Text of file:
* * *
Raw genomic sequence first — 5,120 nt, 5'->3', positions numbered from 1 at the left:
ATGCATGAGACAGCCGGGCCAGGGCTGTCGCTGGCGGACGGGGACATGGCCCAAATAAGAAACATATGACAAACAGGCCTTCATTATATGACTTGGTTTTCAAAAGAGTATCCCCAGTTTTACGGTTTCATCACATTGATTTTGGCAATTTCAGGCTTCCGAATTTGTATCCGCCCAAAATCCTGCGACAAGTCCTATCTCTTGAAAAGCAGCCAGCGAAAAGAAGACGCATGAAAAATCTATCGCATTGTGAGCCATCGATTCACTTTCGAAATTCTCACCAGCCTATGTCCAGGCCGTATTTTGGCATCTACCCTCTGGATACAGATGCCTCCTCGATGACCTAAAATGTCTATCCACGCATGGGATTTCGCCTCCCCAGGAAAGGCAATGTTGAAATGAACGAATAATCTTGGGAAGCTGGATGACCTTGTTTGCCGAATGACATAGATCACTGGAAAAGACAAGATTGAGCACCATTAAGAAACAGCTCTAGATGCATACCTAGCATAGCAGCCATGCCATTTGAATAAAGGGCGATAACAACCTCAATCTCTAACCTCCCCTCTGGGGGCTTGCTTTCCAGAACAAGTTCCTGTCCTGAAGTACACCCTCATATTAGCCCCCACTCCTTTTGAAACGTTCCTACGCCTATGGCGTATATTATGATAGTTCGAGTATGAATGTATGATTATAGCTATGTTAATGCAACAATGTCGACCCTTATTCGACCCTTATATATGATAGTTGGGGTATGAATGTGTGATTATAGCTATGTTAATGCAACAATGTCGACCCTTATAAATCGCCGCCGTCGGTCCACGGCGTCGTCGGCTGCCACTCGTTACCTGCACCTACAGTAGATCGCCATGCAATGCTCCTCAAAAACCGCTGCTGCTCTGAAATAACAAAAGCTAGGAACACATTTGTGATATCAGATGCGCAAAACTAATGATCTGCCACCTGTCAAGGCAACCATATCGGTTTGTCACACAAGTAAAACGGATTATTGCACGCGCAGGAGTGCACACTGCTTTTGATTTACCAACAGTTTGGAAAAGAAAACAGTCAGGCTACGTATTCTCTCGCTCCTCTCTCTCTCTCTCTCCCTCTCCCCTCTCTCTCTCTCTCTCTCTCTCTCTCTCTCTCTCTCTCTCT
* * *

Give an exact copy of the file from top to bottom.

Raw genomic sequence first — 5,120 nt, 5'->3', positions numbered from 1 at the left:
ATGCATGAGACAGCCGGGCCAGGGCTGTCGCTGGCGGACGGGGACATGGCCCAAATAAGAAACATATGACAAACAGGCCTTCATTATATGACTTGGTTTTCAAAAGAGTATCCCCAGTTTTACGGTTTCATCACATTGATTTTGGCAATTTCAGGCTTCCGAATTTGTATCCGCCCAAAATCCTGCGACAAGTCCTATCTCTTGAAAAGCAGCCAGCGAAAAGAAGACGCATGAAAAATCTATCGCATTGTGAGCCATCGATTCACTTTCGAAATTCTCACCAGCCTATGTCCAGGCCGTATTTTGGCATCTACCCTCTGGATACAGATGCCTCCTCGATGACCTAAAATGTCTATCCACGCATGGGATTTCGCCTCCCCAGGAAAGGCAATGTTGAAATGAACGAATAATCTTGGGAAGCTGGATGACCTTGTTTGCCGAATGACATAGATCACTGGAAAAGACAAGATTGAGCACCATTAAGAAACAGCTCTAGATGCATACCTAGCATAGCAGCCATGCCATTTGAATAAAGGGCGATAACAACCTCAATCTCTAACCTCCCCTCTGGGGGCTTGCTTTCCAGAACAAGTTCCTGTCCTGAAGTACACCCTCATATTAGCCCCCACTCCTTTTGAAACGTTCCTACGCCTATGGCGTATATTATGATAGTTCGAGTATGAATGTATGATTATAGCTATGTTAATGCAACAATGTCGACCCTTATTCGACCCTTATATATGATAGTTGGGGTATGAATGTGTGATTATAGCTATGTTAATGCAACAATGTCGACCCTTATAAATCGCCGCCGTCGGTCCACGGCGTCGTCGGCTGCCACTCGTTACCTGCACCTACAGTAGATCGCCATGCAATGCTCCTCAAAAACCGCTGCTGCTCTGAAATAACAAAAGCTAGGAACACATTTGTGATATCAGATGCGCAAAACTAATGATCTGCCACCTGTCAAGGCAACCATATCGGTTTGTCACACAAGTAAAACGGATTATTGCACGCGCAGGAGTGCACACTGCTTTTGATTTACCAACAGTTTGGAAAAGAAAACAGTCAGGCTACGTATTCTCTCGCTCCTCTCTCTCTCTCTCTCCCTCTCCCCTCTCTCTCTCTCTCTCTCTCTCTCTCTCTCTCTCTCTCTCT